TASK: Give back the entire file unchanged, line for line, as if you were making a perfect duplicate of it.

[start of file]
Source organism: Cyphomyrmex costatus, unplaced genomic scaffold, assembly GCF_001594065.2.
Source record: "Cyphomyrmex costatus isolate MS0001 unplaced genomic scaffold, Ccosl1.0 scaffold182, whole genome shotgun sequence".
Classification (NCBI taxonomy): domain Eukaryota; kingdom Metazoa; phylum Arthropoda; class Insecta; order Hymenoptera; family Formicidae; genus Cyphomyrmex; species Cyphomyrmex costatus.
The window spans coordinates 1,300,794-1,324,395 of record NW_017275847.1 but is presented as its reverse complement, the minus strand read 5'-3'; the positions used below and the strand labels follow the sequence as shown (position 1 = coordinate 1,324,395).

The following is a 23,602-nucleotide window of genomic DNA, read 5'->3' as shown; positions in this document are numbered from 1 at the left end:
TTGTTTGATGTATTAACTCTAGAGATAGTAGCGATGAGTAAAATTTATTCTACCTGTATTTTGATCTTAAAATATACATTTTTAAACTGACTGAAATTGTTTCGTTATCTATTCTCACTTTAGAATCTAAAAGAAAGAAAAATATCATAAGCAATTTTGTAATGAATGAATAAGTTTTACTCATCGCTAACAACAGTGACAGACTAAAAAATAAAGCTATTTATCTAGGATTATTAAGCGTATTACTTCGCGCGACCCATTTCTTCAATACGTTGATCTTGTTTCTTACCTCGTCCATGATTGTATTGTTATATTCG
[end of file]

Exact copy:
Source organism: Cyphomyrmex costatus, unplaced genomic scaffold, assembly GCF_001594065.2.
Source record: "Cyphomyrmex costatus isolate MS0001 unplaced genomic scaffold, Ccosl1.0 scaffold182, whole genome shotgun sequence".
Classification (NCBI taxonomy): domain Eukaryota; kingdom Metazoa; phylum Arthropoda; class Insecta; order Hymenoptera; family Formicidae; genus Cyphomyrmex; species Cyphomyrmex costatus.
The window spans coordinates 1,300,794-1,324,395 of record NW_017275847.1 but is presented as its reverse complement, the minus strand read 5'-3'; the positions used below and the strand labels follow the sequence as shown (position 1 = coordinate 1,324,395).

The following is a 23,602-nucleotide window of genomic DNA, read 5'->3' as shown; positions in this document are numbered from 1 at the left end:
TTGTTTGATGTATTAACTCTAGAGATAGTAGCGATGAGTAAAATTTATTCTACCTGTATTTTGATCTTAAAATATACATTTTTAAACTGACTGAAATTGTTTCGTTATCTATTCTCACTTTAGAATCTAAAAGAAAGAAAAATATCATAAGCAATTTTGTAATGAATGAATAAGTTTTACTCATCGCTAACAACAGTGACAGACTAAAAAATAAAGCTATTTATCTAGGATTATTAAGCGTATTACTTCGCGCGACCCATTTCTTCAATACGTTGATCTTGTTTCTTACCTCGTCCATGATTGTATTGTTATATTCG